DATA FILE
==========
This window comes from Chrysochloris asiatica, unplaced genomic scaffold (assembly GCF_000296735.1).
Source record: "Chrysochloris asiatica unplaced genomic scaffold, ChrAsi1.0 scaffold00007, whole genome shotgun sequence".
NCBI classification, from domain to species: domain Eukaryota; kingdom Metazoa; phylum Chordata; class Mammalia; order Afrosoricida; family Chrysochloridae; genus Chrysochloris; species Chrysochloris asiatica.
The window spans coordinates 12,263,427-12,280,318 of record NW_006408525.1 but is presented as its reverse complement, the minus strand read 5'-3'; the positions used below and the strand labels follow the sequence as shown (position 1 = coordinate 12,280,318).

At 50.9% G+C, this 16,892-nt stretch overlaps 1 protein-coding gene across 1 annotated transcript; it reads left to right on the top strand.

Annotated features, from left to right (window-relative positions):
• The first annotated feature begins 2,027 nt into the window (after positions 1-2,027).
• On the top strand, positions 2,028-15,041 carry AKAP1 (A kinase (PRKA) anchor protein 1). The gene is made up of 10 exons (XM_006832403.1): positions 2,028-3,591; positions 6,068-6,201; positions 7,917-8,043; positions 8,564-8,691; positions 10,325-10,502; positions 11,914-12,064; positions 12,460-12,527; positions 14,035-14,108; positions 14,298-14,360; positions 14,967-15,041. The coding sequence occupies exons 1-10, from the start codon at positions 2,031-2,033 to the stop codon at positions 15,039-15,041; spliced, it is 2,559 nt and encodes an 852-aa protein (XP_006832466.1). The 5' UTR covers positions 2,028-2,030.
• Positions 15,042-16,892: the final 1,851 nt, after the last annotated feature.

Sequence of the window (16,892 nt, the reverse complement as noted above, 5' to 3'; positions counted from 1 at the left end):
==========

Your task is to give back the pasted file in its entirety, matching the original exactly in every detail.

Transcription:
This window comes from Chrysochloris asiatica, unplaced genomic scaffold (assembly GCF_000296735.1).
Source record: "Chrysochloris asiatica unplaced genomic scaffold, ChrAsi1.0 scaffold00007, whole genome shotgun sequence".
NCBI classification, from domain to species: domain Eukaryota; kingdom Metazoa; phylum Chordata; class Mammalia; order Afrosoricida; family Chrysochloridae; genus Chrysochloris; species Chrysochloris asiatica.
The window spans coordinates 12,263,427-12,280,318 of record NW_006408525.1 but is presented as its reverse complement, the minus strand read 5'-3'; the positions used below and the strand labels follow the sequence as shown (position 1 = coordinate 12,280,318).

At 50.9% G+C, this 16,892-nt stretch overlaps 1 protein-coding gene across 1 annotated transcript; it reads left to right on the top strand.

Annotated features, from left to right (window-relative positions):
• The first annotated feature begins 2,027 nt into the window (after positions 1-2,027).
• On the top strand, positions 2,028-15,041 carry AKAP1 (A kinase (PRKA) anchor protein 1). The gene is made up of 10 exons (XM_006832403.1): positions 2,028-3,591; positions 6,068-6,201; positions 7,917-8,043; positions 8,564-8,691; positions 10,325-10,502; positions 11,914-12,064; positions 12,460-12,527; positions 14,035-14,108; positions 14,298-14,360; positions 14,967-15,041. The coding sequence occupies exons 1-10, from the start codon at positions 2,031-2,033 to the stop codon at positions 15,039-15,041; spliced, it is 2,559 nt and encodes an 852-aa protein (XP_006832466.1). The 5' UTR covers positions 2,028-2,030.
• Positions 15,042-16,892: the final 1,851 nt, after the last annotated feature.

Sequence of the window (16,892 nt, the reverse complement as noted above, 5' to 3'; positions counted from 1 at the left end):